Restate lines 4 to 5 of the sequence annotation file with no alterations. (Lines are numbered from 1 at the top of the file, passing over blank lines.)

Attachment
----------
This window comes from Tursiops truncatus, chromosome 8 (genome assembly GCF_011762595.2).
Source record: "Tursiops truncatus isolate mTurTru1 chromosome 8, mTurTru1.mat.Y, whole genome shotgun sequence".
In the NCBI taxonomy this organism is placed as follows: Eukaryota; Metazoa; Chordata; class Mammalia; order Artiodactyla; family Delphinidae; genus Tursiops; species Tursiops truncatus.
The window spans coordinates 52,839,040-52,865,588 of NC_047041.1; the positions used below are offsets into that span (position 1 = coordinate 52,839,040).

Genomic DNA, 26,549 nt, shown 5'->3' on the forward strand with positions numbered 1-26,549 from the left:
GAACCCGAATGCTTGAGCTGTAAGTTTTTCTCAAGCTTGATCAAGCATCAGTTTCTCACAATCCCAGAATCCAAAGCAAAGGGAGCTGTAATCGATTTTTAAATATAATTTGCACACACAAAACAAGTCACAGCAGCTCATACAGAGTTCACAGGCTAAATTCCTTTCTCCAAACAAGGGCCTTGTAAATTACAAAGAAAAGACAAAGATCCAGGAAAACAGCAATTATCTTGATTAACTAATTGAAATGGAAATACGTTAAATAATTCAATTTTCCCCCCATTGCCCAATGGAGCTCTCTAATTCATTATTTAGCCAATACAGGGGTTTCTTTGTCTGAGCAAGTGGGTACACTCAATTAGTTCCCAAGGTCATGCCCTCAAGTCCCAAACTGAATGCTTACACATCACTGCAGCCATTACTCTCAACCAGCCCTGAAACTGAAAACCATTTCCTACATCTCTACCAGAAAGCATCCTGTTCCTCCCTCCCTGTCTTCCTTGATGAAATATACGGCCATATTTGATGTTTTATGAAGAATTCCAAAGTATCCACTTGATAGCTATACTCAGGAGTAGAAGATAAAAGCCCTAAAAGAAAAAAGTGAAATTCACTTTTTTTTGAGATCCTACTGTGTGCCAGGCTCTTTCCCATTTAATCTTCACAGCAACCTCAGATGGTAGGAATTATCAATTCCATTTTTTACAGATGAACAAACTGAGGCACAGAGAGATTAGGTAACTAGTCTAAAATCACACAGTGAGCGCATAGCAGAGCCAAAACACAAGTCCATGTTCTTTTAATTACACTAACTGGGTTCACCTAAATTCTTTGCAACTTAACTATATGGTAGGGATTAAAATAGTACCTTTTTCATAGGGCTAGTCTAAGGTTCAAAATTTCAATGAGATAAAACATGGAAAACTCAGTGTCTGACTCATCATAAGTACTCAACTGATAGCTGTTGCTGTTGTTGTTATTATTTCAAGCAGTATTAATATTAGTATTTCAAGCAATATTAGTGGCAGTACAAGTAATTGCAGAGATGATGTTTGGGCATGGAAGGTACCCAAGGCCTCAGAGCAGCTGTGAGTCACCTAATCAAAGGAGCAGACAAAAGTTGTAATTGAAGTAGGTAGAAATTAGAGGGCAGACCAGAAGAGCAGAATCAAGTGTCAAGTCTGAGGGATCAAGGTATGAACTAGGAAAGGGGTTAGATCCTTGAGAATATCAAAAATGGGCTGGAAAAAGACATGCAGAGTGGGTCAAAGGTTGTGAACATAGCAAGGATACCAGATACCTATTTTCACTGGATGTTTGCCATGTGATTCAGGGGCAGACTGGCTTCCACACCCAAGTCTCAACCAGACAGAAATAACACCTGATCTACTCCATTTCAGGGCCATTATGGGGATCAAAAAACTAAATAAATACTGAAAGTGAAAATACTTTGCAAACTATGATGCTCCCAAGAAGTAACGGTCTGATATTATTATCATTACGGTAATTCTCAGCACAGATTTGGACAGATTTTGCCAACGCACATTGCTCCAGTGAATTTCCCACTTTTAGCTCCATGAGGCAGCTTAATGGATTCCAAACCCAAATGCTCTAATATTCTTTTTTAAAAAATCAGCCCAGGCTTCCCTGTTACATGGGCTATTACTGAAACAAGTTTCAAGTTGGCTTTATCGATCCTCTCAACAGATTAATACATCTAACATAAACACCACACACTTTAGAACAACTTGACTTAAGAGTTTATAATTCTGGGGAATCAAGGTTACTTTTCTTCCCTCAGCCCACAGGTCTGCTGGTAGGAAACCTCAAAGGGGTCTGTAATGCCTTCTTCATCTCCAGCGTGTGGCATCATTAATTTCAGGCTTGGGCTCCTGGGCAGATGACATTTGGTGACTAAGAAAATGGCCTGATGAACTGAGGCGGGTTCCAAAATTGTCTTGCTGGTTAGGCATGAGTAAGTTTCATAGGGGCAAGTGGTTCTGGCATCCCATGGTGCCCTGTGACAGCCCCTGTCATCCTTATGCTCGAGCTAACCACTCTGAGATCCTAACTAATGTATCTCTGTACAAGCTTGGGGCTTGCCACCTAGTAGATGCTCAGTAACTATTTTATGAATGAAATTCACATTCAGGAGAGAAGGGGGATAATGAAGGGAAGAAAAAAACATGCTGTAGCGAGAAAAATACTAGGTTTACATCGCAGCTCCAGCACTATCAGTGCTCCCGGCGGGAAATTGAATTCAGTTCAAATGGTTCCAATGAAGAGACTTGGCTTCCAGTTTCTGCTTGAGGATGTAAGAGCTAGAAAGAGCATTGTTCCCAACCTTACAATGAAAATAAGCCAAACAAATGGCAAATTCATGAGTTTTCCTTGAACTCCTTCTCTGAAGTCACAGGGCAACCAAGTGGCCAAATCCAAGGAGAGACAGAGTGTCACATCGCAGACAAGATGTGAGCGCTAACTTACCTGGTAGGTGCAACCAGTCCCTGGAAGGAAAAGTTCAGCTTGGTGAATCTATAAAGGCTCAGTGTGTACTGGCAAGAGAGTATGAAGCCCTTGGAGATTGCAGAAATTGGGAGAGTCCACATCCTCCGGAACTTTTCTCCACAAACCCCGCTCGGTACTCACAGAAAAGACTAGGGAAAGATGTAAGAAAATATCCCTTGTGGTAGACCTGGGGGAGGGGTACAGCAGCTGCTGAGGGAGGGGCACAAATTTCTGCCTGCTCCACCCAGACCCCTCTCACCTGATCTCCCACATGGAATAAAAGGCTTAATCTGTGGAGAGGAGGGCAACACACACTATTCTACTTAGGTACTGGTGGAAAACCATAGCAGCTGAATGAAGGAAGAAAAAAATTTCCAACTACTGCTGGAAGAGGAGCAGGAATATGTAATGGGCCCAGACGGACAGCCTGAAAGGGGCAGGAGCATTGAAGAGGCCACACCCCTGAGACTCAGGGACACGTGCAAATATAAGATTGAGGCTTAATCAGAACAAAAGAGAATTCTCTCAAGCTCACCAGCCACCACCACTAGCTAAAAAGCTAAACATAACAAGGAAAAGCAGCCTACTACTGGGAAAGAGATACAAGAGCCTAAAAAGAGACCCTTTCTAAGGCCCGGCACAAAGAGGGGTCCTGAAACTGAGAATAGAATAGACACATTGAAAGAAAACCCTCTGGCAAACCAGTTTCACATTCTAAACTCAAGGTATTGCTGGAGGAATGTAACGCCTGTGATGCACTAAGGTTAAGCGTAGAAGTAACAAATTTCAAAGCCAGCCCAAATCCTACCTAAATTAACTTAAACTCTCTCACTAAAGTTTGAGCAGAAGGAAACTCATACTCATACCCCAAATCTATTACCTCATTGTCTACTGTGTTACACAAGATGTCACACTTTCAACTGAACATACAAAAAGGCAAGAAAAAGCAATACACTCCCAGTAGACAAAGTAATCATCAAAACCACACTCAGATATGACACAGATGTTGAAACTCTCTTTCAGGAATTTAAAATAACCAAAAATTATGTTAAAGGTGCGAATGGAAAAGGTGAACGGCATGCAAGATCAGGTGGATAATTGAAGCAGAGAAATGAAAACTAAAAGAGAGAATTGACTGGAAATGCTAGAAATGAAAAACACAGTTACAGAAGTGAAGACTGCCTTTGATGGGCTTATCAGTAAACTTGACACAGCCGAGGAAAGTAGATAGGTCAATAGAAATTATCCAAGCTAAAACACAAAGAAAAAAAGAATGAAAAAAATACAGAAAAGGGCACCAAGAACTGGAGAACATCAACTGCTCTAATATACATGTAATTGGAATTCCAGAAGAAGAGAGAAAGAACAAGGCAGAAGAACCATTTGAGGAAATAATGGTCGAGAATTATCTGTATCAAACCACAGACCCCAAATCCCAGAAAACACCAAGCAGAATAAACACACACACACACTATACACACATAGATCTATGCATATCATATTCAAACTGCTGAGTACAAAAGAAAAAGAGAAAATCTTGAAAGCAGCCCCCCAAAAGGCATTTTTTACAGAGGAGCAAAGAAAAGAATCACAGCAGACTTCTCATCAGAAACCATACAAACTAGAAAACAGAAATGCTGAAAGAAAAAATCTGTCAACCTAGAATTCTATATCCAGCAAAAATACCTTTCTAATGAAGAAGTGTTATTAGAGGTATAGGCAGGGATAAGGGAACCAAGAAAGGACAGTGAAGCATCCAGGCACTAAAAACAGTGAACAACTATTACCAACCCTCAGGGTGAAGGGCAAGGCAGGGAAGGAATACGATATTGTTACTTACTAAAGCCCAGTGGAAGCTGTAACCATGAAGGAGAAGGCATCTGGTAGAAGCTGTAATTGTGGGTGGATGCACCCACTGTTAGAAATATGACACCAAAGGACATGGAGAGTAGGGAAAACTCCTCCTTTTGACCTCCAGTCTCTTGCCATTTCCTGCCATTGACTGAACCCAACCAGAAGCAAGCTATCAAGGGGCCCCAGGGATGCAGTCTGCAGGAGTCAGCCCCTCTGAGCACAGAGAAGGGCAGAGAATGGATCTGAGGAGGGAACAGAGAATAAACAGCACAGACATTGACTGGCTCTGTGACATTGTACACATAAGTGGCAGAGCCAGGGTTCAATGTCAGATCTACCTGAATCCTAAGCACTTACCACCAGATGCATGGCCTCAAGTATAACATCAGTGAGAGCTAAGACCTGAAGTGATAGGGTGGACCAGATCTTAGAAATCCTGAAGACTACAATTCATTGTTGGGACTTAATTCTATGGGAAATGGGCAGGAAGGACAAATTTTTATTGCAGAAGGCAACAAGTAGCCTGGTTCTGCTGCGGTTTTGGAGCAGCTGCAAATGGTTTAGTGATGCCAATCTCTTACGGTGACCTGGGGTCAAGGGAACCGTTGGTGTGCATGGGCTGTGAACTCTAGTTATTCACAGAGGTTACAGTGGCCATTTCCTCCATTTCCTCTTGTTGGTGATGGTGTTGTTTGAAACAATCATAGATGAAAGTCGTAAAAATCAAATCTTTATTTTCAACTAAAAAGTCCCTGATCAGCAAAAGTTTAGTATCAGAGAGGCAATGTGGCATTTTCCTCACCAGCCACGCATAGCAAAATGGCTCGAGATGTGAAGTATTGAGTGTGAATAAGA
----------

The window spans coordinates 52,839,040-52,865,588 of NC_047041.1; the positions used below are offsets into that span (position 1 = coordinate 52,839,040).

Genomic DNA, 26,549 nt, shown 5'->3' on the forward strand with positions numbered 1-26,549 from the left: